The Islamic Terrorist’s ‘Blame Game’
Last May, the Islamic State of Iraq and Syria (“ISIS”) published a video of the execution of about 20 Christian civilians in Nigeria. As with many other such ISIS-type videos, the terrorists stood behind their bound and kneeling victims, before knocking them over and carving their heads off to cries of “Allahu Akbar.”
Before doing so, one of the masked Muslims, speaking in the Hausa language, said that the execution of these Christians was “to avenge the killing of the group’s leaders in the Middle East earlier in 2022.” This is apparently a reference to ISIS leader Abu Ibrahim al-Hashimi al-Qurashi -- a man with a reputation for extreme brutality -- who was killed last February during an airborne raid by U.S. and Kurdish forces in northwestern Syria.
The reader may be pondering how impoverished Christian civilians in Nigeria are connected to or responsible for the activities of U.S. and Kurdish forces in Syria. The fact is, Muslim terrorists are notorious for offering any number of pretexts -- many of which border on the absurd -- to justify their cowardly targeting and murdering of the Christian minorities in their midst.
For example, ISIS cited similar “grievances” to justify its grisly slaughter of 21 Christians -- 20 Copts and one Ghanaian -- on the shores of Libya in 2015. An article in Dabiq, the Islamic State’s online magazine in English, titled “Revenge for the Muslimat [Muslim women] Persecuted by the Coptic Crusaders of Egypt,” claimed that the 21 Christians were slaughtered in “revenge” for two Coptic women who, back in 2010 and according to Islamic propaganda, were compelled by Egypt’s Coptic Orthodox Church to recant their voluntary conversion to Islam and return to Christianity.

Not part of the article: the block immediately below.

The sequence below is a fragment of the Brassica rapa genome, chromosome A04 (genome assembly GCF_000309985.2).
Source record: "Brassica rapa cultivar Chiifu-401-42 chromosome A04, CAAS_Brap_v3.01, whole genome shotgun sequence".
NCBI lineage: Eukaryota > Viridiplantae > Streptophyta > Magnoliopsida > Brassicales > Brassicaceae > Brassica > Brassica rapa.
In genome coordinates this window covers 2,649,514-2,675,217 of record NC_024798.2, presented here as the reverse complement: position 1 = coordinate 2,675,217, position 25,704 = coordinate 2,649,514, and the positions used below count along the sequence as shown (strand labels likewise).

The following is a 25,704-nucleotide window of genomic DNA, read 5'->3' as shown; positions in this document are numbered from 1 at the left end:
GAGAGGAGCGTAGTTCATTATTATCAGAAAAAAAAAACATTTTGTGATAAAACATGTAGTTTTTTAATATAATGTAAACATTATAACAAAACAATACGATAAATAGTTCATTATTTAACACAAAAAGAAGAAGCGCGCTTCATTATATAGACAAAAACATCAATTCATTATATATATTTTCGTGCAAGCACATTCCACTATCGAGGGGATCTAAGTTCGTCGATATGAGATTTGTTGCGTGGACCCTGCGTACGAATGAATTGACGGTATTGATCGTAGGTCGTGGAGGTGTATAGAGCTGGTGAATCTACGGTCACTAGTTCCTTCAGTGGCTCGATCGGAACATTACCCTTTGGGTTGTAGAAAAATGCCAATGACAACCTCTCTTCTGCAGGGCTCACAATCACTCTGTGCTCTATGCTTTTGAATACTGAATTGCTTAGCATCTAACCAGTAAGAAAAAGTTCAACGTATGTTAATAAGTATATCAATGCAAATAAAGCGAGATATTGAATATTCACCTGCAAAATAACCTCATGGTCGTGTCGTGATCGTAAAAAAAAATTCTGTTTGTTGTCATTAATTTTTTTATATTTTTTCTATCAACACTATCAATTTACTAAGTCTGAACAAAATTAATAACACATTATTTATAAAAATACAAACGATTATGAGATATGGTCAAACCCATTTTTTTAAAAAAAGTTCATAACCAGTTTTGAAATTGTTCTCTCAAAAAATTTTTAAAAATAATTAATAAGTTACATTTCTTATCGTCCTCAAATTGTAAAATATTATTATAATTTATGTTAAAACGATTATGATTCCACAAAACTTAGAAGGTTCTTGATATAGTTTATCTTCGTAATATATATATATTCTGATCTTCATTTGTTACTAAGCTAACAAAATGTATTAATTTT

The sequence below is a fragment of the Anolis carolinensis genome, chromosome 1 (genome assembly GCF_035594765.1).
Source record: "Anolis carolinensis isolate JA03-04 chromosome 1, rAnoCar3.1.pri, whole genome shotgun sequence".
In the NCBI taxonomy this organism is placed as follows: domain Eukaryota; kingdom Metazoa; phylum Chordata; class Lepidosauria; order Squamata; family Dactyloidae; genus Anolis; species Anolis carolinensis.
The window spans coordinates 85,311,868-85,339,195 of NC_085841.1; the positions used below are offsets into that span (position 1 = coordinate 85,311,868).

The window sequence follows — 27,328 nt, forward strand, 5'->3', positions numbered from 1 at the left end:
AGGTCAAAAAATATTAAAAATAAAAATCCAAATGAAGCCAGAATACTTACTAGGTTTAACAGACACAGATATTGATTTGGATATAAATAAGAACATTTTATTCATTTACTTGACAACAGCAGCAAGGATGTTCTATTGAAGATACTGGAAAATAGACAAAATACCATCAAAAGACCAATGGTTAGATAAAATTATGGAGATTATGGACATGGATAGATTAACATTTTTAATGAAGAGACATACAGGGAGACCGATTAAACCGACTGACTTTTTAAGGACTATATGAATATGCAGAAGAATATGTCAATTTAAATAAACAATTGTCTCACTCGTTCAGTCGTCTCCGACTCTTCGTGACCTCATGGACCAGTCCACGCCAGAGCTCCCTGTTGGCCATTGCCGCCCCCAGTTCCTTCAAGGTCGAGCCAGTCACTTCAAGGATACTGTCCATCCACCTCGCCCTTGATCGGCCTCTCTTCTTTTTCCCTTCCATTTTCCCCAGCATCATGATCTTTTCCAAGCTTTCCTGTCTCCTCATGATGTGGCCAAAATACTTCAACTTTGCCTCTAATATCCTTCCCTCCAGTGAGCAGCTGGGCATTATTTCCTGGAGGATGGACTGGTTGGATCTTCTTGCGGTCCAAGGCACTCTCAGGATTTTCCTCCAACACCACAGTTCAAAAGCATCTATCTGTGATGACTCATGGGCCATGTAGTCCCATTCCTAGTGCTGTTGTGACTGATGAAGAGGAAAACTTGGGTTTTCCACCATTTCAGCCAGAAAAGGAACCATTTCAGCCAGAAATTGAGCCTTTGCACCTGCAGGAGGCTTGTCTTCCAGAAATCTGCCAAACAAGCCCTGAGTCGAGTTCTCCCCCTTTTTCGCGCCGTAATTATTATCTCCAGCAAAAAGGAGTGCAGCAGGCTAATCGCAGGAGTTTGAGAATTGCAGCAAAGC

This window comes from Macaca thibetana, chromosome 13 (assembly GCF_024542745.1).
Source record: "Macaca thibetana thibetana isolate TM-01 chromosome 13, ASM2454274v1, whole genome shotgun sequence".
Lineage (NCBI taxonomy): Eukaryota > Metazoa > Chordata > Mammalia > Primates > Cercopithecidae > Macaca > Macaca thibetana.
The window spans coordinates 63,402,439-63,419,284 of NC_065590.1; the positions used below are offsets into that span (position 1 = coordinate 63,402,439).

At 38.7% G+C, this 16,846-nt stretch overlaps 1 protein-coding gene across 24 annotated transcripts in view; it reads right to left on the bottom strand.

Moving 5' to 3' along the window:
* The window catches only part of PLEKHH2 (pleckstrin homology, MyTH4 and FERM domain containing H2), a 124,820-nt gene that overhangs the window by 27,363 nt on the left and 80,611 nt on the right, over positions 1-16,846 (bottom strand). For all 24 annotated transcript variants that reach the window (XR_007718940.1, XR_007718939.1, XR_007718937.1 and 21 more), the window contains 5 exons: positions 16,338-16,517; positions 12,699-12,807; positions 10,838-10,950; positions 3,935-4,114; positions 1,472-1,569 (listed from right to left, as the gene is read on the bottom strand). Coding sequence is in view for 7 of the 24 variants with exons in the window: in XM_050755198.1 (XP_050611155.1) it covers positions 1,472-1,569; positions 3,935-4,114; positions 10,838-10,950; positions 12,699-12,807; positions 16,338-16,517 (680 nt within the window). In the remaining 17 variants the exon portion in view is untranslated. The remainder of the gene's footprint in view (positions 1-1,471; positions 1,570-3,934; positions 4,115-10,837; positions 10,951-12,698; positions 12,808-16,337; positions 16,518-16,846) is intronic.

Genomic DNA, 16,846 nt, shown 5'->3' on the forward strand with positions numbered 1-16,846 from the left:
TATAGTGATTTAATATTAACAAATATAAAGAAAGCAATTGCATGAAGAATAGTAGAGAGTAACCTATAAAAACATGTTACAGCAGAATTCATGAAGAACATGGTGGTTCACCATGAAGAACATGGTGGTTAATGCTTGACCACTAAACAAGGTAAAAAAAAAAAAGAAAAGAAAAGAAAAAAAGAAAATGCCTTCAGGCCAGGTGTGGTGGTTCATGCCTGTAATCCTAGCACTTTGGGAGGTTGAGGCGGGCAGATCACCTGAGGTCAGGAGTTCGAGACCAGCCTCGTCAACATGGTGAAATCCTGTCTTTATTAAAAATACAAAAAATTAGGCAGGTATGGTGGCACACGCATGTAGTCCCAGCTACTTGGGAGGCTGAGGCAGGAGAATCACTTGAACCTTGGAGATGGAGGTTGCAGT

Indeed, the late Coptic Pope Shenouda III, who was then nearly 90 years old and immobile, was portrayed as “a U.S. agent, an abductor and torturer of female Muslim converts from Christianity, who was stockpiling weapons in monasteries and churches with a view to waging war against the Muslims and dividing Egypt to create a Coptic State.”
The Islamic State also cited the 2010 bombing of Our Lady of Salvation Church in Baghdad as a product of “revenge” for those same supposedly forced-to-reconvert-back-to-Christianity women in Egypt. Then, armed jihadists had stormed the Iraqi church during worship service, opened fire indiscriminately, before detonating their suicide vests, which were “filled with ball bearings to kill as many people as possible.” Nearly 60 Christians -- including women, children, and even babies -- were slaughtered.
Nor is this blame-the-victim strategy limited to the Middle East. Speaking two days after a series of bombings rocked Sri Lanka on Easter Sunday, 2019, killing 359 people, a junior defense minister said that the attack “was in retaliation for the attack against Muslims in Christchurch,” where an Australian man killed 51 Muslims in two mosques in New Zealand.
Two points give the lie to all such claims of Islamic “retaliation” due to “grievances”: